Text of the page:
A Septic Tank is a multi-chamber storage tank allowing liquid and solid waste to separate: The liquid is allowed to flow out of the tank and be disposed of separately.
Firstly the sewage enters a settlement chamber, allowing solid waste (sludge) to sink and the liquid to rise to the surface. The surface liquid makes contact with oxygen and the organic matter starts to breakdown biologically. This liquid still contains sewage but in small enough particles to be carried through the discharge outlet and into the ground (soakaway).
Septic Tanks only partially treat sewage, and the treated effluent is often low quality and smelly. Many areas of the UK and Ireland prohibit the installation of Septic Tanks and recommend a Sewage Treatment Plant instead.
Wastewater leave your house via the plumbing system and enters the septic tank. Here, gravity separates solids and liquids. The heavy solids (known as sludge) build up at the bottom of the tank, while lighter greases and oils, or scum, float to the top of the liquid layer. Naturally present micro-organisms begin to break down the contaminants in the liquid, partially treating the waste. This process generate natural gases, which are released through plumbing vents.
The liquid in the tank, called effluent, flows into a soakaway system. Ideally, this will be a series of pipes, set underground in a bed of crushed rock, that allow the effluent to seep slowly into the ground. If you don't have enough land for this, the soakaway could be as simple as a large hole filled with crushed rock. The rock acts as a filter, while natural bacteria helps break down the waste even further.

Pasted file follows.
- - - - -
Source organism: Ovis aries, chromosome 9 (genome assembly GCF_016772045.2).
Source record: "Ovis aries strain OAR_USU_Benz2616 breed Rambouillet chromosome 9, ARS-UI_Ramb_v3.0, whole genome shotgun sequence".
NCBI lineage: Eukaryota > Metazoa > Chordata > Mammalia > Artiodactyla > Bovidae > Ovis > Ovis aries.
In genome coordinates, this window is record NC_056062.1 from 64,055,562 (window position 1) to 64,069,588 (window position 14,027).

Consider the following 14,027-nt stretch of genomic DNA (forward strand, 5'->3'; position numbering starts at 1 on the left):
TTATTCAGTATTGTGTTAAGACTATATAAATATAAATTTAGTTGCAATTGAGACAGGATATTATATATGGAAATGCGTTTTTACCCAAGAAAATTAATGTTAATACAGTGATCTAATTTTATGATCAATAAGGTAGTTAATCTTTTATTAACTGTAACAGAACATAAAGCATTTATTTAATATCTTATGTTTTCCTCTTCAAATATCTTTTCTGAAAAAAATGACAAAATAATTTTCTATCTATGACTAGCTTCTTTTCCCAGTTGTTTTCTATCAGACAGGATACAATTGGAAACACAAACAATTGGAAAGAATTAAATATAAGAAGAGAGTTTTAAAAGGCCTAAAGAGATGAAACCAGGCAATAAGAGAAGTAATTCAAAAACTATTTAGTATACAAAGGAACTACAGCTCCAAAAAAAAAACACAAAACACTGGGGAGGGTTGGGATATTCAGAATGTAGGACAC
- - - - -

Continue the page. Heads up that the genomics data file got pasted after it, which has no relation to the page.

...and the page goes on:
Look after your septic tank and it will look after you. At least once a year, you'll need to arrange a visit from one of our tankers. This keeps your tank working efficiently and helps prevent damage to the soakaway. We'll use a vacuum tanker to remove the sludge and scum, or if it's just a small domestic tank we'll empty it completely.
Every septic tank system is designed to handle a certain volume of waste. If more people are using the tank, you might need to have it emptied more often, or increase the size of the tank or soakaway to cope with the extra volume.
If you don't have your tank de-sludged regularly, sludge builds up. This means there's less space for solids to settle, so there's a danger they could be carried into the soakaway. If the level of sludge reaches the outlet it can damage the tank - this is a particular problem with newer glass-reinforced plastic or fiberglass tanks. Both scenarios lead to 'blinding' or blocking of the soakaway, and the whole system becomes ineffective. This kind of damage can be irreversible.
you'll know you've got a problem when:-